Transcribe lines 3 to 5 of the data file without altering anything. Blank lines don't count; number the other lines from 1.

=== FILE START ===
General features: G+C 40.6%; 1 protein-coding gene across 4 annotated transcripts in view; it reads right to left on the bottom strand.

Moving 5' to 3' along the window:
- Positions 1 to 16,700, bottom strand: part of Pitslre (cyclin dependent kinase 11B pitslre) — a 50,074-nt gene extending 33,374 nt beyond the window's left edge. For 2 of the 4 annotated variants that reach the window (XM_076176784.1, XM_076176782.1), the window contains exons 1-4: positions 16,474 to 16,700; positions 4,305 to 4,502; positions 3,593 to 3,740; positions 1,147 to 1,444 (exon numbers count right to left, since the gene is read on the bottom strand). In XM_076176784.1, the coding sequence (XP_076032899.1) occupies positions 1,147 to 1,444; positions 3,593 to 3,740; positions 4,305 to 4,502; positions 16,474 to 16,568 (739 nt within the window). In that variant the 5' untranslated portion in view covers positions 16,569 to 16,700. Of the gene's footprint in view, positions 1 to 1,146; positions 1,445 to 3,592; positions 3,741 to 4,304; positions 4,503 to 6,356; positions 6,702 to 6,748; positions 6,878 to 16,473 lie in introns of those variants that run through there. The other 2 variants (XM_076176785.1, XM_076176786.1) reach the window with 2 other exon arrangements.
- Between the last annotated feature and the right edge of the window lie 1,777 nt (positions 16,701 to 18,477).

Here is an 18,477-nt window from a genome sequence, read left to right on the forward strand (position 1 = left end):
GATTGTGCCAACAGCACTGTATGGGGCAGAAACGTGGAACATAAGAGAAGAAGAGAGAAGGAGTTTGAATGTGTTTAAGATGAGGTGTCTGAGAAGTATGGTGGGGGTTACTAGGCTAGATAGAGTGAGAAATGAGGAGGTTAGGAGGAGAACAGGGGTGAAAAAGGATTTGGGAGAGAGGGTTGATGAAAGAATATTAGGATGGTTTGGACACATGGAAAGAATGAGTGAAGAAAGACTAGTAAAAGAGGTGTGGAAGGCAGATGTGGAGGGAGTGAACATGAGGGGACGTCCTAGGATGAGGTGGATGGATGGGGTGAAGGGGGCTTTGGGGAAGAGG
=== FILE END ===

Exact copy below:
- Positions 1 to 16,700, bottom strand: part of Pitslre (cyclin dependent kinase 11B pitslre) — a 50,074-nt gene extending 33,374 nt beyond the window's left edge. For 2 of the 4 annotated variants that reach the window (XM_076176784.1, XM_076176782.1), the window contains exons 1-4: positions 16,474 to 16,700; positions 4,305 to 4,502; positions 3,593 to 3,740; positions 1,147 to 1,444 (exon numbers count right to left, since the gene is read on the bottom strand). In XM_076176784.1, the coding sequence (XP_076032899.1) occupies positions 1,147 to 1,444; positions 3,593 to 3,740; positions 4,305 to 4,502; positions 16,474 to 16,568 (739 nt within the window). In that variant the 5' untranslated portion in view covers positions 16,569 to 16,700. Of the gene's footprint in view, positions 1 to 1,146; positions 1,445 to 3,592; positions 3,741 to 4,304; positions 4,503 to 6,356; positions 6,702 to 6,748; positions 6,878 to 16,473 lie in introns of those variants that run through there. The other 2 variants (XM_076176785.1, XM_076176786.1) reach the window with 2 other exon arrangements.
- Between the last annotated feature and the right edge of the window lie 1,777 nt (positions 16,701 to 18,477).

Here is an 18,477-nt window from a genome sequence, read left to right on the forward strand (position 1 = left end):